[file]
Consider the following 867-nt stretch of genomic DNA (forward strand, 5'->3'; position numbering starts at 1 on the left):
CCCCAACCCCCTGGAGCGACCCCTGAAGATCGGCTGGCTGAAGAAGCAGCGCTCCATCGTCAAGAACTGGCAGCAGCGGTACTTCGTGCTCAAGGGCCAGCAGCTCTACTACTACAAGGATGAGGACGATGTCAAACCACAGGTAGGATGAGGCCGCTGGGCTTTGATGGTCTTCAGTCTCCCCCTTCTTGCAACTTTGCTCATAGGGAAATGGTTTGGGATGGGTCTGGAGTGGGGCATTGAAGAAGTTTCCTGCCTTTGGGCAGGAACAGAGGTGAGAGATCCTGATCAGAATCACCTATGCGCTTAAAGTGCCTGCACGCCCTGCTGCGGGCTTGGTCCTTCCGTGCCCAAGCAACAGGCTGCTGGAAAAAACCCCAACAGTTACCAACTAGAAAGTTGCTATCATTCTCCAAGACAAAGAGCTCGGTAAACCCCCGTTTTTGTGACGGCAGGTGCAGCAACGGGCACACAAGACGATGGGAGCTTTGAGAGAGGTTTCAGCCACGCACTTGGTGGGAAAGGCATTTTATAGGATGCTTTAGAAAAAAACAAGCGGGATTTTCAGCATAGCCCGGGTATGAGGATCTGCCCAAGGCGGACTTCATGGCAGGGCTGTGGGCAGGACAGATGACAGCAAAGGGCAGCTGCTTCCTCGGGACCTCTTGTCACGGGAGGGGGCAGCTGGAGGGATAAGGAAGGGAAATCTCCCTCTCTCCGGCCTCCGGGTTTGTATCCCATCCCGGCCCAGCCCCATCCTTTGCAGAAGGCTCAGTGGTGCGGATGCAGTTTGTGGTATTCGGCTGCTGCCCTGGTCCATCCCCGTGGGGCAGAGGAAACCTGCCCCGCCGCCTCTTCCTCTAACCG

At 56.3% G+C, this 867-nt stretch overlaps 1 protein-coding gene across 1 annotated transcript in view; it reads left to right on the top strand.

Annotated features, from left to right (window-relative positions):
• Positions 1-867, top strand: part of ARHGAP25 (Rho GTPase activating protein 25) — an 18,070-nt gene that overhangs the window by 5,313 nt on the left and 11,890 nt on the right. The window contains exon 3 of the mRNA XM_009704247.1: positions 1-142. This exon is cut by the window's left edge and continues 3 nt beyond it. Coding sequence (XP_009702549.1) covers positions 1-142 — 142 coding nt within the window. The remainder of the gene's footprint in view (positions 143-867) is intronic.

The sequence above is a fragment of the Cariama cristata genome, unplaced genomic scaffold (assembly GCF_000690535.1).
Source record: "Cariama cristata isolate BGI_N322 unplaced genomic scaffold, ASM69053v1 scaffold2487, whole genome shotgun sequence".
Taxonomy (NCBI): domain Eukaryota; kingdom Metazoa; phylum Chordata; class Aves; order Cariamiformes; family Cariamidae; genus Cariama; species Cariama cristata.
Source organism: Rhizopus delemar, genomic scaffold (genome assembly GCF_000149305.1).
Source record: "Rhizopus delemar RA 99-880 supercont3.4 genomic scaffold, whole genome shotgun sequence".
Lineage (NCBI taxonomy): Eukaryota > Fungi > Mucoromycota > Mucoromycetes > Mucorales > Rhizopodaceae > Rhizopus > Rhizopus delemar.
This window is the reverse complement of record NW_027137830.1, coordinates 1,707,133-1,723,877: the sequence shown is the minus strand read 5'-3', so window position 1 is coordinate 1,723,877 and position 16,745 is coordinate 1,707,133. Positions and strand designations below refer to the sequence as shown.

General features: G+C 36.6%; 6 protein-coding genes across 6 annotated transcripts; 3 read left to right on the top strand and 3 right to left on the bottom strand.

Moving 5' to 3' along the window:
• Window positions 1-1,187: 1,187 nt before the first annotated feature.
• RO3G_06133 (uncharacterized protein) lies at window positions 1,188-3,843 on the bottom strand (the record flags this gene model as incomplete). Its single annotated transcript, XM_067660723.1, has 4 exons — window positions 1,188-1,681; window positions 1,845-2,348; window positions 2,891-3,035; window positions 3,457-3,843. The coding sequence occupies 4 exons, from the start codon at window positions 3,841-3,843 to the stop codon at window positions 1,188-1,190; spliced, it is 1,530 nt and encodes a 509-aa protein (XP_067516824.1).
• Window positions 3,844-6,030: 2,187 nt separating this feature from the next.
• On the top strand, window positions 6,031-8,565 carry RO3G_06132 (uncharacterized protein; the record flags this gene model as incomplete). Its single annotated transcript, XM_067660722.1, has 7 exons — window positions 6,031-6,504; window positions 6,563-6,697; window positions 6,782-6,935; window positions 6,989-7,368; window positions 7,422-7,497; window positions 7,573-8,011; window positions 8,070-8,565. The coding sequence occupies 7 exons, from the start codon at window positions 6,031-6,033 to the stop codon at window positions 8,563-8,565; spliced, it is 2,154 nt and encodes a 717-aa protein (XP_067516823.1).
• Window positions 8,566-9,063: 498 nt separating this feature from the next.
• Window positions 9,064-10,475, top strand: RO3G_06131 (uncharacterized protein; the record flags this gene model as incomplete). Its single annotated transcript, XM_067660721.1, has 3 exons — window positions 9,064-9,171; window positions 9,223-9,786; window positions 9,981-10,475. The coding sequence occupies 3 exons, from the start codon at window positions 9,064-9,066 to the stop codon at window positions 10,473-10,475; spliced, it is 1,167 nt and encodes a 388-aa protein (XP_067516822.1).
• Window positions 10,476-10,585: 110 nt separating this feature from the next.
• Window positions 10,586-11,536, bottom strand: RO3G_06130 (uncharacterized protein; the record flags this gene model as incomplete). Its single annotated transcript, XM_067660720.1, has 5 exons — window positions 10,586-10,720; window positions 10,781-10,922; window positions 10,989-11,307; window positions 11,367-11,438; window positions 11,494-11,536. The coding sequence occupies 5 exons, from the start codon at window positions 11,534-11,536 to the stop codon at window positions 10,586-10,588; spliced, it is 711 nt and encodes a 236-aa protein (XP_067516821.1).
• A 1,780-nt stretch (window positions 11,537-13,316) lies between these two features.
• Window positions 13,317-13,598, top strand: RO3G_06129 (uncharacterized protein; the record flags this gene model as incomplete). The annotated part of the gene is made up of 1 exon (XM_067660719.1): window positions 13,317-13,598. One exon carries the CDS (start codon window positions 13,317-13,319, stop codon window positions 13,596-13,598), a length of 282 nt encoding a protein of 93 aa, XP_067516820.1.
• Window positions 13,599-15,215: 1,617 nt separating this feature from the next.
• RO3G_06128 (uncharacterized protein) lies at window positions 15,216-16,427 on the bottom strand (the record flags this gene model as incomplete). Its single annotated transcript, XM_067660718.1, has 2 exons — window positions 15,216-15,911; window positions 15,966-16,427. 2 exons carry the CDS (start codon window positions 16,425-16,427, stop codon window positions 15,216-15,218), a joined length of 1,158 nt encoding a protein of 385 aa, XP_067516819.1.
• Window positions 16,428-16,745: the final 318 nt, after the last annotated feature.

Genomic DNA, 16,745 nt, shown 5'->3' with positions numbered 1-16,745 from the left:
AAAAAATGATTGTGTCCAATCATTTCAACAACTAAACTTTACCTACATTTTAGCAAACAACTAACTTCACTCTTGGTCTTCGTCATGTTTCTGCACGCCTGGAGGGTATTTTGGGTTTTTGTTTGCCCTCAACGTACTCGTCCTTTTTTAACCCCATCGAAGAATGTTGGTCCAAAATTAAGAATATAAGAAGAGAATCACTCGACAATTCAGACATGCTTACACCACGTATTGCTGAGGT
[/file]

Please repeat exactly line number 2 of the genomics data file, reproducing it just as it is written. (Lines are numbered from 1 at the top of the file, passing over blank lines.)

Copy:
CCCCAACCCCCTGGAGCGACCCCTGAAGATCGGCTGGCTGAAGAAGCAGCGCTCCATCGTCAAGAACTGGCAGCAGCGGTACTTCGTGCTCAAGGGCCAGCAGCTCTACTACTACAAGGATGAGGACGATGTCAAACCACAGGTAGGATGAGGCCGCTGGGCTTTGATGGTCTTCAGTCTCCCCCTTCTTGCAACTTTGCTCATAGGGAAATGGTTTGGGATGGGTCTGGAGTGGGGCATTGAAGAAGTTTCCTGCCTTTGGGCAGGAACAGAGGTGAGAGATCCTGATCAGAATCACCTATGCGCTTAAAGTGCCTGCACGCCCTGCTGCGGGCTTGGTCCTTCCGTGCCCAAGCAACAGGCTGCTGGAAAAAACCCCAACAGTTACCAACTAGAAAGTTGCTATCATTCTCCAAGACAAAGAGCTCGGTAAACCCCCGTTTTTGTGACGGCAGGTGCAGCAACGGGCACACAAGACGATGGGAGCTTTGAGAGAGGTTTCAGCCACGCACTTGGTGGGAAAGGCATTTTATAGGATGCTTTAGAAAAAAACAAGCGGGATTTTCAGCATAGCCCGGGTATGAGGATCTGCCCAAGGCGGACTTCATGGCAGGGCTGTGGGCAGGACAGATGACAGCAAAGGGCAGCTGCTTCCTCGGGACCTCTTGTCACGGGAGGGGGCAGCTGGAGGGATAAGGAAGGGAAATCTCCCTCTCTCCGGCCTCCGGGTTTGTATCCCATCCCGGCCCAGCCCCATCCTTTGCAGAAGGCTCAGTGGTGCGGATGCAGTTTGTGGTATTCGGCTGCTGCCCTGGTCCATCCCCGTGGGGCAGAGGAAACCTGCCCCGCCGCCTCTTCCTCTAACCG